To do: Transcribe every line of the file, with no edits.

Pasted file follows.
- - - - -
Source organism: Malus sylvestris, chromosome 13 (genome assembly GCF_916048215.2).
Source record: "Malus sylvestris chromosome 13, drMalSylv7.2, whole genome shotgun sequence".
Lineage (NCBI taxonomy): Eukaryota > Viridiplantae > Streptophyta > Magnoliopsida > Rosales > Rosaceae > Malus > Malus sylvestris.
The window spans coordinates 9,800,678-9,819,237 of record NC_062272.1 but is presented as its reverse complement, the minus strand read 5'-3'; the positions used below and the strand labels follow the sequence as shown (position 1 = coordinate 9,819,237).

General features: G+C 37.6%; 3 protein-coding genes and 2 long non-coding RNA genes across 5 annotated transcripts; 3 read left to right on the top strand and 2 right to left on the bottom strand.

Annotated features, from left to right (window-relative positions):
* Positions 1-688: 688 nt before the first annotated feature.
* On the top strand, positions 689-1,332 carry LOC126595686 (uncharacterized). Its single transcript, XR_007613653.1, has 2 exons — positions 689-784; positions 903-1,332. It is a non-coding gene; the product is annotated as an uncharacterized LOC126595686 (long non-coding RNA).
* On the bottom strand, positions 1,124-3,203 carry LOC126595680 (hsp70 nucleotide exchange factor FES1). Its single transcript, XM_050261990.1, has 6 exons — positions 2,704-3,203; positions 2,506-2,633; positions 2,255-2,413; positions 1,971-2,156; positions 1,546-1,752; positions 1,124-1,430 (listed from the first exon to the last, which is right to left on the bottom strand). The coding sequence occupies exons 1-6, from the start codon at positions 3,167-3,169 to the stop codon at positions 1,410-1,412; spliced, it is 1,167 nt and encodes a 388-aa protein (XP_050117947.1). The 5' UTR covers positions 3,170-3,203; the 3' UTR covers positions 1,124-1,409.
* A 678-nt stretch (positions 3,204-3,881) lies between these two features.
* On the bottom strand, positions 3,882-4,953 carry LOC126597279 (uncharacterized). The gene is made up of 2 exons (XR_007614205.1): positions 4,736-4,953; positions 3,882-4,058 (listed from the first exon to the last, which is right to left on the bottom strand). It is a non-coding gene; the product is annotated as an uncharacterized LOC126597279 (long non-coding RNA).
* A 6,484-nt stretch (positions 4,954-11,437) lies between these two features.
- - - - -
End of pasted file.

Source organism: Malus sylvestris, chromosome 13 (genome assembly GCF_916048215.2).
Source record: "Malus sylvestris chromosome 13, drMalSylv7.2, whole genome shotgun sequence".
Lineage (NCBI taxonomy): Eukaryota > Viridiplantae > Streptophyta > Magnoliopsida > Rosales > Rosaceae > Malus > Malus sylvestris.
The window spans coordinates 9,800,678-9,819,237 of record NC_062272.1 but is presented as its reverse complement, the minus strand read 5'-3'; the positions used below and the strand labels follow the sequence as shown (position 1 = coordinate 9,819,237).

General features: G+C 37.6%; 3 protein-coding genes and 2 long non-coding RNA genes across 5 annotated transcripts; 3 read left to right on the top strand and 2 right to left on the bottom strand.

Annotated features, from left to right (window-relative positions):
* Positions 1-688: 688 nt before the first annotated feature.
* On the top strand, positions 689-1,332 carry LOC126595686 (uncharacterized). Its single transcript, XR_007613653.1, has 2 exons — positions 689-784; positions 903-1,332. It is a non-coding gene; the product is annotated as an uncharacterized LOC126595686 (long non-coding RNA).
* On the bottom strand, positions 1,124-3,203 carry LOC126595680 (hsp70 nucleotide exchange factor FES1). Its single transcript, XM_050261990.1, has 6 exons — positions 2,704-3,203; positions 2,506-2,633; positions 2,255-2,413; positions 1,971-2,156; positions 1,546-1,752; positions 1,124-1,430 (listed from the first exon to the last, which is right to left on the bottom strand). The coding sequence occupies exons 1-6, from the start codon at positions 3,167-3,169 to the stop codon at positions 1,410-1,412; spliced, it is 1,167 nt and encodes a 388-aa protein (XP_050117947.1). The 5' UTR covers positions 3,170-3,203; the 3' UTR covers positions 1,124-1,409.
* A 678-nt stretch (positions 3,204-3,881) lies between these two features.
* On the bottom strand, positions 3,882-4,953 carry LOC126597279 (uncharacterized). The gene is made up of 2 exons (XR_007614205.1): positions 4,736-4,953; positions 3,882-4,058 (listed from the first exon to the last, which is right to left on the bottom strand). It is a non-coding gene; the product is annotated as an uncharacterized LOC126597279 (long non-coding RNA).
* A 6,484-nt stretch (positions 4,954-11,437) lies between these two features.